Dissecting the latest discoveries from Bacho Kiro Cave (Bulgaria): Understanding the first (human) Europeans
We are pleased to announce that the Algarve Archaeological Association (AAA) is resuming its monthly lectures in October. On Tuesday, October 12, the AAA will be presenting two lectures, in English, by Pedro Horta. The first lecture will be at 2.30pm at the Museu do Traje in São Brás, and the second lecture will be at 6pm at the Convento de São José in Lagoa.
Pedro Horta will be talking about the latest archaeological discoveries regarding the earliest human immigration into Europe. Humans as a species (Homo sapiens) appeared sometime in the middle late Pleistocene in Africa.
The finds in Jebel Irhoud, Morocco, have pushed the date of the emergence of modern humans as early as 300,000 years ago (Hublin et al., 2017). From that moment onwards, humans started to expand their territory throughout Africa and soon after into Eurasia, slowly replacing the earliest species that populated these areas.
Recent discoveries in Bacho Kiro Cave in Bulgaria have revealed the earliest human occupation in Europe at around 45,000 years ago (Hublin et al., 2020), in other words, the first Human Europeans. Interestingly, the site has been excavated for nearly a century and also has evidence of Neanderthal presence. Nevertheless, this discovery marks one of the most important archaeological finds in the last decade and serves as an important key towards unravelling the mysteries of the arrival of humans into a Neanderthal Europe.
Serving as a continuation of previous talks, (“Modern Humans, Neanderthals and Denisovans” and “The emergence and expansion of Modern Humans throughout the Old World”), this talk will explore the recent finds in Bacho Kiro. It will take into consideration the most current data available in the literature and will discuss the life of the first humans in Europe.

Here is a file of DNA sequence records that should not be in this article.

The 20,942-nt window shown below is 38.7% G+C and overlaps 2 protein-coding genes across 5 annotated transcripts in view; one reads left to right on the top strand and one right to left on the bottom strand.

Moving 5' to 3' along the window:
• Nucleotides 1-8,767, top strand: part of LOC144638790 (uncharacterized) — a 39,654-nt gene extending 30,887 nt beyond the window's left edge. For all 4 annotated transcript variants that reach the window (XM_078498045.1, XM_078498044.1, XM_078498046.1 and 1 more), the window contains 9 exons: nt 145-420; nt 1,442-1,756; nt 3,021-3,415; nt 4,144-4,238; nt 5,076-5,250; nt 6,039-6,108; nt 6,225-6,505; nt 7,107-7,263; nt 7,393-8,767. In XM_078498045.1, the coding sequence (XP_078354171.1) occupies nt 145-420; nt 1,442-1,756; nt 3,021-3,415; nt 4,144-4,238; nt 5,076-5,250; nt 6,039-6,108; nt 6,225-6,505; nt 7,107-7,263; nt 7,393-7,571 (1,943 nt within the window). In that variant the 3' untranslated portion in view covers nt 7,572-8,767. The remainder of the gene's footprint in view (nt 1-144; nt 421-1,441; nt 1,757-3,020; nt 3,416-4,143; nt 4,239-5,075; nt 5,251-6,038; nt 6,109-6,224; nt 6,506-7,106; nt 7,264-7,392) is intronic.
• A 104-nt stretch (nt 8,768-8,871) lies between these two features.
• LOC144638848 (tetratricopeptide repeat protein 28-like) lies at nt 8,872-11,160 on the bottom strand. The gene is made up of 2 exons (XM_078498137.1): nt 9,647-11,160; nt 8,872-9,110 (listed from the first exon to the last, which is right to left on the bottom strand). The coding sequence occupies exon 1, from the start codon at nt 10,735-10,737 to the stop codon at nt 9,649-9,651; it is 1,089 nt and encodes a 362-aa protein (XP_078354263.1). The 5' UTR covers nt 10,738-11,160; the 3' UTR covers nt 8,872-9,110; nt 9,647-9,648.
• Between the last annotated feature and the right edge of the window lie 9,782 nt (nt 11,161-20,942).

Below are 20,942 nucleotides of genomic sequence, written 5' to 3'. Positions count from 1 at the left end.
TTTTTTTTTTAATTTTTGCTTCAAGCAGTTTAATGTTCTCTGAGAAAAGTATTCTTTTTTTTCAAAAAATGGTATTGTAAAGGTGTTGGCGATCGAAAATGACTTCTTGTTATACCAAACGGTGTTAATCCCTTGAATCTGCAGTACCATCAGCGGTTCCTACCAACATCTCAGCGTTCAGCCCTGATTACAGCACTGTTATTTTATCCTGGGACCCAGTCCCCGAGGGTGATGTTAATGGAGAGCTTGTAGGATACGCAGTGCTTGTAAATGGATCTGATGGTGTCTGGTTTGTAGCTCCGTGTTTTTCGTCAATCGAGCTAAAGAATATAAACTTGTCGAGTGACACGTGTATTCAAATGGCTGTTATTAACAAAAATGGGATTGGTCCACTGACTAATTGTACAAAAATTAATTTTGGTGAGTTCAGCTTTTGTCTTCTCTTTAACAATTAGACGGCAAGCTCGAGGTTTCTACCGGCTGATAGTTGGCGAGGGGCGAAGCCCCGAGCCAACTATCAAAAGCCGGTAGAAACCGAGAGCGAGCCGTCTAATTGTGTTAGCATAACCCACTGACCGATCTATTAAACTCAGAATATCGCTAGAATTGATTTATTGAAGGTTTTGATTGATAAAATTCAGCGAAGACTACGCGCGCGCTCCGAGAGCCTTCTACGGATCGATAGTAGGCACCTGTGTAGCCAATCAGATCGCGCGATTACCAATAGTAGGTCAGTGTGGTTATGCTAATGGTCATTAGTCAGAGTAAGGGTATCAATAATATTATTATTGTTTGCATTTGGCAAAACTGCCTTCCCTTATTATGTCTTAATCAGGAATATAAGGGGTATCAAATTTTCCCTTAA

In a moment where immigration to Europe is at its highest peak in decades, it is interesting to reflect on who the first human Europeans were and where they came from.
Pedro Horta is a Palaeolithic archaeologist interested in the evolution of hominin adaptation and migration strategies from the earliest stone tool industries to the more complex stone tools used by modern humans. He is currently a PhD student and a Research fellow at ICArEHB, University of Algarve, where he completed his MA and BA. His ongoing PhD project is generating new data on how bipolar stone tool strategies impacted the arrival and settlement of early modern humans in Europe.
He has participated in a number of Palaeolithic fieldwork projects in Europe and North and Southeastern Africa. Currently, he is involved with projects in Portugal (Vale Boi, Gruta da Companheira, Torre da Fuzeta and Gruta do Escoural), France (Abri Pataud) and Bulgaria (Bacho Kiro). All of these are focused on hominin adaptations just prior to and after the arrival of modern humans in Europe, a subject which Horta has mainly focused and published on.
Non-members are welcome to attend AAA lectures for a €5 admission fee, with all money raised by the AAA being used for archaeological grants and speakers.
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By JANE ROBERTSON